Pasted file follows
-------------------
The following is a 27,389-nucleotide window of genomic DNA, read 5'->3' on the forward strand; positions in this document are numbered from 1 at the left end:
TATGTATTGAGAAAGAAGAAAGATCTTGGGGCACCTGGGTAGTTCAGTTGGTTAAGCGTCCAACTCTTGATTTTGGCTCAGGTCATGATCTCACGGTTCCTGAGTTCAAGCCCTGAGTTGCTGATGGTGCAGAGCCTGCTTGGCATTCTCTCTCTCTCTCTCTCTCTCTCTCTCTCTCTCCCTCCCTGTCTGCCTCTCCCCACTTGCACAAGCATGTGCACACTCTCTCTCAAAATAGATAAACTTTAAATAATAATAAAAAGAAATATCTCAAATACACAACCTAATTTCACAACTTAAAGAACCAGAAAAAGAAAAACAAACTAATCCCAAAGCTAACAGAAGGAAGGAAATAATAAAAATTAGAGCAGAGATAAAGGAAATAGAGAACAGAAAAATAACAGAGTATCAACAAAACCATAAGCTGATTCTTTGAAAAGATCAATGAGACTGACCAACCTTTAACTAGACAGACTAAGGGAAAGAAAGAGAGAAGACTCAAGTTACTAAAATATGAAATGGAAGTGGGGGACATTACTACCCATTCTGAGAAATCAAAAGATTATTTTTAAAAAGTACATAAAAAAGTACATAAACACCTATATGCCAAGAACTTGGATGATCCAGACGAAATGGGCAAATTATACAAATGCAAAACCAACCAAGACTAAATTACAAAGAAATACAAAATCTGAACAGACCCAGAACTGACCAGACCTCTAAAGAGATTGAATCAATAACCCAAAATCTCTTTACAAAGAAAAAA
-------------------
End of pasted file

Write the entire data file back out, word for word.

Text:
The following is a 27,389-nucleotide window of genomic DNA, read 5'->3' on the forward strand; positions in this document are numbered from 1 at the left end:
TATGTATTGAGAAAGAAGAAAGATCTTGGGGCACCTGGGTAGTTCAGTTGGTTAAGCGTCCAACTCTTGATTTTGGCTCAGGTCATGATCTCACGGTTCCTGAGTTCAAGCCCTGAGTTGCTGATGGTGCAGAGCCTGCTTGGCATTCTCTCTCTCTCTCTCTCTCTCTCTCTCTCTCTCCCTCCCTGTCTGCCTCTCCCCACTTGCACAAGCATGTGCACACTCTCTCTCAAAATAGATAAACTTTAAATAATAATAAAAAGAAATATCTCAAATACACAACCTAATTTCACAACTTAAAGAACCAGAAAAAGAAAAACAAACTAATCCCAAAGCTAACAGAAGGAAGGAAATAATAAAAATTAGAGCAGAGATAAAGGAAATAGAGAACAGAAAAATAACAGAGTATCAACAAAACCATAAGCTGATTCTTTGAAAAGATCAATGAGACTGACCAACCTTTAACTAGACAGACTAAGGGAAAGAAAGAGAGAAGACTCAAGTTACTAAAATATGAAATGGAAGTGGGGGACATTACTACCCATTCTGAGAAATCAAAAGATTATTTTTAAAAAGTACATAAAAAAGTACATAAACACCTATATGCCAAGAACTTGGATGATCCAGACGAAATGGGCAAATTATACAAATGCAAAACCAACCAAGACTAAATTACAAAGAAATACAAAATCTGAACAGACCCAGAACTGACCAGACCTCTAAAGAGATTGAATCAATAACCCAAAATCTCTTTACAAAGAAAAAA